We have described a 24-year-old Pakistani man with severe RHUC2 and EIARF. This clinical report emphasizes the importance of analyzing any unexpected data. Indeed, during the patient’s first admission, his low serum UA levels, as well as the presence of UA crystals in his urine, were underestimated, and did not immediately address the genetic testing for primary renal hypouricemia.
The differential diagnosis of EIARF usually includes massive rhabdomyolysis or severe hypovolemia. More rarely, some metabolic factor (hypo/hyperthyroidism, poorly controlled diabetes, hypocortisolism, and hypokalemia) can favor either hypovolemia or rhabdomyolysis. The environmental situation (altitude, humidity, and temperature), exercise intensity, medications or toxins (snake venom, insects, alcohol, stimulants, diet/herbal supplements, anticholinergic agents, statins, etc.) and infections can also cause rhabdomyolysis. In addition, genetic diseases should be considered (glycogen storage disorders, fatty acid oxidation disorders, mitochondrial disorders, sickle-cell anemia, and muscular dystrophy).
Our patient displayed neither significant rhabdomyolysis nor identifiable causes. His serum UA concentration was unexpectedly low during acute renal failure and decreased to very low values when renal function recovered.
Hypouricemia is arbitrarily defined as a serum UA concentration lower than 2 mg/dl (119 μmol/l). It is due to either decreased production (isolated defect in purine metabolism) or, more commonly, reduced renal tubular reabsorption of UA. The latter can be inherited (through mutation of genes encoding tubular reabsorption transporters), acquired as a result of disease (severe liver disease, malignancy, diabetes, acquired immunodeficiency syndrome, and syndrome of inappropriate antidiuretic hormone secretion) or as a result of drugs that enhance UA excretion.
Differential diagnosis between the different causes of hypouricemia is based on FE-UA. Hypouricemia with a high FE-UA is found in the familiar form of renal hypouricemia, diseases associated with Fanconi syndrome, hypervolemic states and diseases that increase intracranial pressure (cerebral salt-wasting syndrome) .
In our patient, a familial form of RHUC2 was considered based on the lack of other causes of hyperuricosuric hypouricemia, very low plasma UA, extremely elevated FE-UA (>150%), clinical presentation, and history of a sister with similar symptoms. EIARF associated with hyperuricosuric familial hypouricemia occurs predominantly in young males (male: female ratio of 8:1), mostly after strenuous exercise, such as a short-distance race. The initial symptoms are nausea, vomiting, loin pain, abdominal pain, general fatigue and low-grade fever.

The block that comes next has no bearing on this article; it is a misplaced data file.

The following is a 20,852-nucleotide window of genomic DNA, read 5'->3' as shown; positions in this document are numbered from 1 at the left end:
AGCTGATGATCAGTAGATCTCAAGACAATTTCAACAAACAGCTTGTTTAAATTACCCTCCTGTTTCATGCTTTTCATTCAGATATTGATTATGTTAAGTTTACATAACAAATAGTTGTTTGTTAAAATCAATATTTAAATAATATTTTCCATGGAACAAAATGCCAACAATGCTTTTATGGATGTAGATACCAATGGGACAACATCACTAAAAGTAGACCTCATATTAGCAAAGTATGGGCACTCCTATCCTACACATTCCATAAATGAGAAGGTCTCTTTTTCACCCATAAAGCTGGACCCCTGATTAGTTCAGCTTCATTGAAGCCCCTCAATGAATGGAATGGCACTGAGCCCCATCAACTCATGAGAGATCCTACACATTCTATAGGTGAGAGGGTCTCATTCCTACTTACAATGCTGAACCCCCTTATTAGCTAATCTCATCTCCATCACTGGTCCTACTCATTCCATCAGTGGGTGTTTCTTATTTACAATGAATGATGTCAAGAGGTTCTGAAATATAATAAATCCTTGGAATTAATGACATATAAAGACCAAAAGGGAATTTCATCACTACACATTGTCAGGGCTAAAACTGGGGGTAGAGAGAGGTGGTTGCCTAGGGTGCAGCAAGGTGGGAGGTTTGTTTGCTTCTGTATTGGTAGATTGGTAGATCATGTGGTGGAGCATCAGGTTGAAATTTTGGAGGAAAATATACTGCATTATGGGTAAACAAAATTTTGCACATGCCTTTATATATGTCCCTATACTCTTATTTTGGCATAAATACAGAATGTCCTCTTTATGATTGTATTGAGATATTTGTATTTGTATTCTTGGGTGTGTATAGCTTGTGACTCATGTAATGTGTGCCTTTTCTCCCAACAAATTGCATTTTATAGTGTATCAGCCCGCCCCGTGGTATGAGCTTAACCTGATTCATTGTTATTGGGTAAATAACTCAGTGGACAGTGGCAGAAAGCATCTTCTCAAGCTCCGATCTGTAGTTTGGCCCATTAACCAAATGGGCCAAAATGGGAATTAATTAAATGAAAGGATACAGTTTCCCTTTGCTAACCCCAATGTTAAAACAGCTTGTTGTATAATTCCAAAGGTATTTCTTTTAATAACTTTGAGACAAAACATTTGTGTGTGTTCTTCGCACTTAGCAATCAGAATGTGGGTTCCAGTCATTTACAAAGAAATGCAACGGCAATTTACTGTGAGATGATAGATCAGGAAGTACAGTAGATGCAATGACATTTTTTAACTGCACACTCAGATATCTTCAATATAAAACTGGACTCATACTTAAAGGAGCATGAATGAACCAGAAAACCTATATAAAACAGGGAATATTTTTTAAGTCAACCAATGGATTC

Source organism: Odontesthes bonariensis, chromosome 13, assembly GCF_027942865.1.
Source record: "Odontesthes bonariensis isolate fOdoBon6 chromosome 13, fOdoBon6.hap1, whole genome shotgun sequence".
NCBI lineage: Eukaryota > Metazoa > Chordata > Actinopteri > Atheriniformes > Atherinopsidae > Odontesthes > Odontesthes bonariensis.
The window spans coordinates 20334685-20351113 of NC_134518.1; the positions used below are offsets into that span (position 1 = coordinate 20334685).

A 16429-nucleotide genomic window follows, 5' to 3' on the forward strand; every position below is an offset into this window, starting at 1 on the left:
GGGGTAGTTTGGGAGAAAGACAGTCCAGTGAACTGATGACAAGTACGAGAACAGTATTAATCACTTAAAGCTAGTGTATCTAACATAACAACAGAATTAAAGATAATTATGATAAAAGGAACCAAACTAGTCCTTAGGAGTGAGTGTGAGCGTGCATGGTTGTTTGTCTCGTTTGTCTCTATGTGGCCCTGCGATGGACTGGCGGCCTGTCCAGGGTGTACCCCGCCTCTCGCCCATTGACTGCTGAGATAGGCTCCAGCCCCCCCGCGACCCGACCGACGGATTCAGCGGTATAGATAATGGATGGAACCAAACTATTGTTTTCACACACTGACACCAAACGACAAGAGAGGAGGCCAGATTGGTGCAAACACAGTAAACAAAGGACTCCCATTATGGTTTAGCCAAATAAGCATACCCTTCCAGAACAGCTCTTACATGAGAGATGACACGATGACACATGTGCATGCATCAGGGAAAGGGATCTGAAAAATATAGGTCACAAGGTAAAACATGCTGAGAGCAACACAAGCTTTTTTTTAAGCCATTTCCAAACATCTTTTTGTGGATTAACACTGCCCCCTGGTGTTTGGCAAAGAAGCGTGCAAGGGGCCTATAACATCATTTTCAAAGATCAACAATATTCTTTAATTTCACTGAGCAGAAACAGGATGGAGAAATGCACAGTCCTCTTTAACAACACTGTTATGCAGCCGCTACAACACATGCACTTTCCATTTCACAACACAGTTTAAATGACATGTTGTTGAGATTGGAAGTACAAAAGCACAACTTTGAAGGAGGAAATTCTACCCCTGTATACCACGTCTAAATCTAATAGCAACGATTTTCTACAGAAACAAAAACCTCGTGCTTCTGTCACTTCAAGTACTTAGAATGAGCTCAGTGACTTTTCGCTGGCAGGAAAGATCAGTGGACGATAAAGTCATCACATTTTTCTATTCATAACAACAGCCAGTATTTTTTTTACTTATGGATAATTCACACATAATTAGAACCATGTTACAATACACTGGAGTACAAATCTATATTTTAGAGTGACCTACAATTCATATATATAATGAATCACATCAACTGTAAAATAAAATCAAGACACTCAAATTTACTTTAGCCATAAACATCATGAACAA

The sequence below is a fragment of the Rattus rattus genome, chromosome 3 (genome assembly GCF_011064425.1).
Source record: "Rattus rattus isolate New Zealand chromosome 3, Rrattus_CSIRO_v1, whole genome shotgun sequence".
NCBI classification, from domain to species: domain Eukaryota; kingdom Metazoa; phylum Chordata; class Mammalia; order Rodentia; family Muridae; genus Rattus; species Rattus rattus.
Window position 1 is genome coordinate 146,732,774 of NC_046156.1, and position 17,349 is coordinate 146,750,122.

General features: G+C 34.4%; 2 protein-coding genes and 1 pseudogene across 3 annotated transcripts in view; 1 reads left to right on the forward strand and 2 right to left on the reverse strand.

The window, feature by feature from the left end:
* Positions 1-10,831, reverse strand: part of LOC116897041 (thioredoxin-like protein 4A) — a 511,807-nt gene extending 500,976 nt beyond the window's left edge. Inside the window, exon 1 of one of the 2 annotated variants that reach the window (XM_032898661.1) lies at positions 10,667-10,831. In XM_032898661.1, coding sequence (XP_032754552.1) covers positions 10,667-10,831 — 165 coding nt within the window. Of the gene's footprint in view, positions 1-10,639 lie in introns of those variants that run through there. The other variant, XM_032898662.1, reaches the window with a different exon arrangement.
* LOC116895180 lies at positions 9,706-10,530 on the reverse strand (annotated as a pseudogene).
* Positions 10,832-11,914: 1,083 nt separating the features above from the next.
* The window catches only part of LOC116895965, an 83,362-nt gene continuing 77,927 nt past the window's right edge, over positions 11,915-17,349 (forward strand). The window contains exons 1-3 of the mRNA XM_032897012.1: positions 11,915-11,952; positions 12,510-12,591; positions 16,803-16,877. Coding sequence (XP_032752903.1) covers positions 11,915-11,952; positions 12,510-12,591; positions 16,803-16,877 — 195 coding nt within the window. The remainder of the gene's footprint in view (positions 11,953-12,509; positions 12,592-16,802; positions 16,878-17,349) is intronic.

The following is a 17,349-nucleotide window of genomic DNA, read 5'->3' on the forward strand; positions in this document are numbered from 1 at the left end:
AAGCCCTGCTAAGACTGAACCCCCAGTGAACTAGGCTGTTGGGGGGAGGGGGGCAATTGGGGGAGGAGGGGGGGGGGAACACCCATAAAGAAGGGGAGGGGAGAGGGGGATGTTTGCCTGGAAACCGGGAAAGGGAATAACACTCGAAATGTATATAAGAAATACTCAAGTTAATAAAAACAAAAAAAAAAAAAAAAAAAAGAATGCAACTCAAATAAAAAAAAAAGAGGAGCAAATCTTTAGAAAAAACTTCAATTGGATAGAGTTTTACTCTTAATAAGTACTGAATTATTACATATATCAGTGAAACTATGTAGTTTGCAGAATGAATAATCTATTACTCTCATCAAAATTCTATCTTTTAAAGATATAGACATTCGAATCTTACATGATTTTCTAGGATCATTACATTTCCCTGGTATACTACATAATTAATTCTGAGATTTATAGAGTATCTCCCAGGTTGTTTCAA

Almost 25% of patients with RHUC2 experience recurrent EIARF at various intervals. Serum UA level is normal or only slightly reduced on presentation (due to renal failure) and decreases to less than 1 mg/dl after renal recovery, which usually occurs in all patients.
Our patient represents the most severe end of the spectrum of RHUC2 clinical and biochemical characteristics. In fact, SLC2A9 analysis identified two distinct missense mutations (p.Gly216Arg and p.Arg380Trp); although segregation analysis was not performed, the severe clinical phenotype strongly suggests that they are present in compound heterozygosity. Both missense mutations have already been described in patients with RHUC2, but they have never been identified in combination in a single patient.
In previously documented patients, the recessive p.Gly216Arg mutation was either homozygous or in compound heterozygous patients , whereas the p.Arg380Trp substitution was observed only in heterozygosity and was therefore classified as a dominant mutation [11, 15]. Comparison of the clinical and biochemical characteristics of our patient with the other recently reported patients provides new insights into the genotype-phenotype correlation of SLC2A9 mutations associated with UA homeostasis. The p.Arg380Trp substitution was one of the first causal mutations identified in the SLC2A9 gene, being found in heterozygosity in a Japanese mother and her son who had serum UA levels of 1.5 and 2.7 mg/dl respectively, and an FE-UA of ~15% . These two patients were selected from the large database of the personnel of the Japan Maritime Self-Defense Force on the basis of UA levels, and severe clinical manifestations were not recorded. Therefore, this apparently dominant mutation alone is probably insufficient to cause a complete clinical phenotype of the disease, i.e., EIARF and hospitalization (Table 2).
The p.Gly216Arg substitution was originally described in a 14-year-old boy in compound heterozygosity with the p.Asn333Ser mutation . The patient presented with EIARF (maximum serum creatinine level of 297 μmol/l) following a cross-country run, and his serum UA concentration was consistently below the normal range at 0.67 mg/dl (normal range 2.35–7.90 mg/dl), daily urinary UA excretion was 2190 mg (normal range 250–750 mg), and FE-UA was 93% (normal range 4–14%). The renal recovery was complete, and after the original episode, he had further incidences of mild abdominal pain and mild renal dysfunction following exercise. The p.Gly216Arg mutation was also found in homozygosity in a 12-year-old patient presenting with severe EIARF requiring dialysis, abdominal pain and vomiting. His serum UA was found to be persistently low at 0.5 mg/dl, his urinary UA excretion was 2050 mg/die, and FE-UA was 45.8%; the patient recovered normal renal function. Both of these patients presented with severe EIARF, similar to our patient; however, their UA levels were higher (0.67 and 0.5 mg/dl vs. 0.1 mg/dl) and the FE-UA was significantly lower (93% and 45.8% vs. >150%) compared with our patient. Therefore, we can speculate that the p.Arg380Trp substitution most severely impairs the GLUT9 function in comparison with the p.Gly216Arg and p.Asn333Ser mutations, giving our compound heterozygous patient an increased risk of EIARF.